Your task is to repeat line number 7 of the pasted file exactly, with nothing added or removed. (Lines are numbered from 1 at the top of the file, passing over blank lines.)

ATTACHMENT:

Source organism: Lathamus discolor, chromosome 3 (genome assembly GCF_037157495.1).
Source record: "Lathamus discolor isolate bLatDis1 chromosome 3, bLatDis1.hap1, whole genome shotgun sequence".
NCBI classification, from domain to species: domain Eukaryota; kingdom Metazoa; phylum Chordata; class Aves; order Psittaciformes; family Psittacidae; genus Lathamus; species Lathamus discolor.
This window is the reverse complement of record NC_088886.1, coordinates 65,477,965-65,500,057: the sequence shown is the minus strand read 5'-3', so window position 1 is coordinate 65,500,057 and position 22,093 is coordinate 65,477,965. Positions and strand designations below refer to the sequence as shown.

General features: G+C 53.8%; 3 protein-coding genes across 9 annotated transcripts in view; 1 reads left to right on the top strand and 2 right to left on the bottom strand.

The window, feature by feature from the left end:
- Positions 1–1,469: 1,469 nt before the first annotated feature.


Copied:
- Positions 1–1,469: 1,469 nt before the first annotated feature.